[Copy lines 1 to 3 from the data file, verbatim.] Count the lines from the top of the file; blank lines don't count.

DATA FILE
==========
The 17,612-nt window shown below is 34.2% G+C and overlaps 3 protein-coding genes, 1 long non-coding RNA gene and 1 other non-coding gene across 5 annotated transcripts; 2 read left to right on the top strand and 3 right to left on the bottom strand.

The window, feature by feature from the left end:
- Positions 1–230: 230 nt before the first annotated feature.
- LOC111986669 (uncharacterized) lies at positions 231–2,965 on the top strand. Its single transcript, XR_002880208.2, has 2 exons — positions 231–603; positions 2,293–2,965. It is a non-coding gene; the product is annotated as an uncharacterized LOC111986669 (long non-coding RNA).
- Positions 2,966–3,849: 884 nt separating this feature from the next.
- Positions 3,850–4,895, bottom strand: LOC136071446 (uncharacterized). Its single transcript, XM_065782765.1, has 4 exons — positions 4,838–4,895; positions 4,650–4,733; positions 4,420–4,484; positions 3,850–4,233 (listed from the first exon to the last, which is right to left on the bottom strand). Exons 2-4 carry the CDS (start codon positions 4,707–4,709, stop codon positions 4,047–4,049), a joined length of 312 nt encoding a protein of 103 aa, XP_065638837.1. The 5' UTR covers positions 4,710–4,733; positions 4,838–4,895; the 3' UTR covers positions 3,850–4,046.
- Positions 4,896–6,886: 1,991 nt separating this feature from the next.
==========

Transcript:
The 17,612-nt window shown below is 34.2% G+C and overlaps 3 protein-coding genes, 1 long non-coding RNA gene and 1 other non-coding gene across 5 annotated transcripts; 2 read left to right on the top strand and 3 right to left on the bottom strand.

The window, feature by feature from the left end:
- Positions 1–230: 230 nt before the first annotated feature.